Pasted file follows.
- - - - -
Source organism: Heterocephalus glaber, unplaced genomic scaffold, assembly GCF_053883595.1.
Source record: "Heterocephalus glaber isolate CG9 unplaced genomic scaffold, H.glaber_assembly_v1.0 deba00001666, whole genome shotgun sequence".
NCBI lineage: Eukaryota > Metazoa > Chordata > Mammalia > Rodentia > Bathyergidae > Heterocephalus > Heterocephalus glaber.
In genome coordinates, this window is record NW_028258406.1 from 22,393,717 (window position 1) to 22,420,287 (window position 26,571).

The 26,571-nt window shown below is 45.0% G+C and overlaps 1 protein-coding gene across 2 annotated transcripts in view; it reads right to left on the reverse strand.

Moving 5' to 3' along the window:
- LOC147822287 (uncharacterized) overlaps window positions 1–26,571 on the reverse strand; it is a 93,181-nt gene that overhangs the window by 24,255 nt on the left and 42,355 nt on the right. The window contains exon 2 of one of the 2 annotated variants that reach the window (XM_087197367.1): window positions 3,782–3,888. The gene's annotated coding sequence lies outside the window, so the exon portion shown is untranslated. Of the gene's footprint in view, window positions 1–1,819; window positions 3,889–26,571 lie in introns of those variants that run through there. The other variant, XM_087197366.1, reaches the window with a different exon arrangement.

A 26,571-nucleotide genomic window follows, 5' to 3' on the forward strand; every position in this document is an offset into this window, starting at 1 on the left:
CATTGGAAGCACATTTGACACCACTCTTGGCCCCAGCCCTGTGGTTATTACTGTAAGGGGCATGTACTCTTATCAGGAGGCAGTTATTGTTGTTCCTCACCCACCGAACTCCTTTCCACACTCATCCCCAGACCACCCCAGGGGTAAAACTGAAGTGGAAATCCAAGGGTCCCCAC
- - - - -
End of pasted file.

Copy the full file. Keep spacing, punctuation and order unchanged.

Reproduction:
Source organism: Heterocephalus glaber, unplaced genomic scaffold, assembly GCF_053883595.1.
Source record: "Heterocephalus glaber isolate CG9 unplaced genomic scaffold, H.glaber_assembly_v1.0 deba00001666, whole genome shotgun sequence".
NCBI lineage: Eukaryota > Metazoa > Chordata > Mammalia > Rodentia > Bathyergidae > Heterocephalus > Heterocephalus glaber.
In genome coordinates, this window is record NW_028258406.1 from 22,393,717 (window position 1) to 22,420,287 (window position 26,571).

The 26,571-nt window shown below is 45.0% G+C and overlaps 1 protein-coding gene across 2 annotated transcripts in view; it reads right to left on the reverse strand.

Moving 5' to 3' along the window:
- LOC147822287 (uncharacterized) overlaps window positions 1–26,571 on the reverse strand; it is a 93,181-nt gene that overhangs the window by 24,255 nt on the left and 42,355 nt on the right. The window contains exon 2 of one of the 2 annotated variants that reach the window (XM_087197367.1): window positions 3,782–3,888. The gene's annotated coding sequence lies outside the window, so the exon portion shown is untranslated. Of the gene's footprint in view, window positions 1–1,819; window positions 3,889–26,571 lie in introns of those variants that run through there. The other variant, XM_087197366.1, reaches the window with a different exon arrangement.

A 26,571-nucleotide genomic window follows, 5' to 3' on the forward strand; every position in this document is an offset into this window, starting at 1 on the left:
CATTGGAAGCACATTTGACACCACTCTTGGCCCCAGCCCTGTGGTTATTACTGTAAGGGGCATGTACTCTTATCAGGAGGCAGTTATTGTTGTTCCTCACCCACCGAACTCCTTTCCACACTCATCCCCAGACCACCCCAGGGGTAAAACTGAAGTGGAAATCCAAGGGTCCCCAC